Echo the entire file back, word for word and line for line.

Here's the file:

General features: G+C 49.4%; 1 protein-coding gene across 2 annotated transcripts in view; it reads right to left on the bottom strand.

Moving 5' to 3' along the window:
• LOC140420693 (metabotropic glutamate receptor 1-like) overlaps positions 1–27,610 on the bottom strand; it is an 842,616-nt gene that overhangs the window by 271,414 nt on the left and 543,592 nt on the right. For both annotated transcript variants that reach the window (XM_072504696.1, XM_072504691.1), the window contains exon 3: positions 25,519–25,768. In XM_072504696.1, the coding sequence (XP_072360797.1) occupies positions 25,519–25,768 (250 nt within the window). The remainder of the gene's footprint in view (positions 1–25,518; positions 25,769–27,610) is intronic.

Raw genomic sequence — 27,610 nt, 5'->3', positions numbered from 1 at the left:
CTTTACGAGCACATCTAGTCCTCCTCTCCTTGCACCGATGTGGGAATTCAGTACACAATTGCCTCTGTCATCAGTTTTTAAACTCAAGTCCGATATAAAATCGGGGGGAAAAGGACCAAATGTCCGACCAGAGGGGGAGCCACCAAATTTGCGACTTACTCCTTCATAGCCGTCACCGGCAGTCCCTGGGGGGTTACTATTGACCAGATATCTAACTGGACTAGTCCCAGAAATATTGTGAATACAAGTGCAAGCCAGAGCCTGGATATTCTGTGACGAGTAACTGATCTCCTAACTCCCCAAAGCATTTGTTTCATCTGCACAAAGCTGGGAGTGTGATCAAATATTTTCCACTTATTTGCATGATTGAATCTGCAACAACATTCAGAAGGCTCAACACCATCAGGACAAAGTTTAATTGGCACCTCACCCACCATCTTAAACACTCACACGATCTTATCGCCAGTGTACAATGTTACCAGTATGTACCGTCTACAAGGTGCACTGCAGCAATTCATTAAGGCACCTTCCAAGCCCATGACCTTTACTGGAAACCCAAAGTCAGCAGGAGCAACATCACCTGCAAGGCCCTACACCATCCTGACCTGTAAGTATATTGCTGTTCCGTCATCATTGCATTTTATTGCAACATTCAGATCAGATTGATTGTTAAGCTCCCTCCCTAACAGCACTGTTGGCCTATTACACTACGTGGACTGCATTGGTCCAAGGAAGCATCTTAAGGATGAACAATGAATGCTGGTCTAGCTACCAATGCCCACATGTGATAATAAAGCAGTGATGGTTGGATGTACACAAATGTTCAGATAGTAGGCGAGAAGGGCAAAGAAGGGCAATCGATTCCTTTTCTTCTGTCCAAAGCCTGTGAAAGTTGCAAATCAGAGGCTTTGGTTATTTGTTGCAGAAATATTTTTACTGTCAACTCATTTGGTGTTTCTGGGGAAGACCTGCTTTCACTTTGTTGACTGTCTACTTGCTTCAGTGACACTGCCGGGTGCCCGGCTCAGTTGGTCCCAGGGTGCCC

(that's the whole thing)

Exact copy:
General features: G+C 49.4%; 1 protein-coding gene across 2 annotated transcripts in view; it reads right to left on the bottom strand.

Moving 5' to 3' along the window:
• LOC140420693 (metabotropic glutamate receptor 1-like) overlaps positions 1–27,610 on the bottom strand; it is an 842,616-nt gene that overhangs the window by 271,414 nt on the left and 543,592 nt on the right. For both annotated transcript variants that reach the window (XM_072504696.1, XM_072504691.1), the window contains exon 3: positions 25,519–25,768. In XM_072504696.1, the coding sequence (XP_072360797.1) occupies positions 25,519–25,768 (250 nt within the window). The remainder of the gene's footprint in view (positions 1–25,518; positions 25,769–27,610) is intronic.

Raw genomic sequence — 27,610 nt, 5'->3', positions numbered from 1 at the left:
CTTTACGAGCACATCTAGTCCTCCTCTCCTTGCACCGATGTGGGAATTCAGTACACAATTGCCTCTGTCATCAGTTTTTAAACTCAAGTCCGATATAAAATCGGGGGGAAAAGGACCAAATGTCCGACCAGAGGGGGAGCCACCAAATTTGCGACTTACTCCTTCATAGCCGTCACCGGCAGTCCCTGGGGGGTTACTATTGACCAGATATCTAACTGGACTAGTCCCAGAAATATTGTGAATACAAGTGCAAGCCAGAGCCTGGATATTCTGTGACGAGTAACTGATCTCCTAACTCCCCAAAGCATTTGTTTCATCTGCACAAAGCTGGGAGTGTGATCAAATATTTTCCACTTATTTGCATGATTGAATCTGCAACAACATTCAGAAGGCTCAACACCATCAGGACAAAGTTTAATTGGCACCTCACCCACCATCTTAAACACTCACACGATCTTATCGCCAGTGTACAATGTTACCAGTATGTACCGTCTACAAGGTGCACTGCAGCAATTCATTAAGGCACCTTCCAAGCCCATGACCTTTACTGGAAACCCAAAGTCAGCAGGAGCAACATCACCTGCAAGGCCCTACACCATCCTGACCTGTAAGTATATTGCTGTTCCGTCATCATTGCATTTTATTGCAACATTCAGATCAGATTGATTGTTAAGCTCCCTCCCTAACAGCACTGTTGGCCTATTACACTACGTGGACTGCATTGGTCCAAGGAAGCATCTTAAGGATGAACAATGAATGCTGGTCTAGCTACCAATGCCCACATGTGATAATAAAGCAGTGATGGTTGGATGTACACAAATGTTCAGATAGTAGGCGAGAAGGGCAAAGAAGGGCAATCGATTCCTTTTCTTCTGTCCAAAGCCTGTGAAAGTTGCAAATCAGAGGCTTTGGTTATTTGTTGCAGAAATATTTTTACTGTCAACTCATTTGGTGTTTCTGGGGAAGACCTGCTTTCACTTTGTTGACTGTCTACTTGCTTCAGTGACACTGCCGGGTGCCCGGCTCAGTTGGTCCCAGGGTGCCC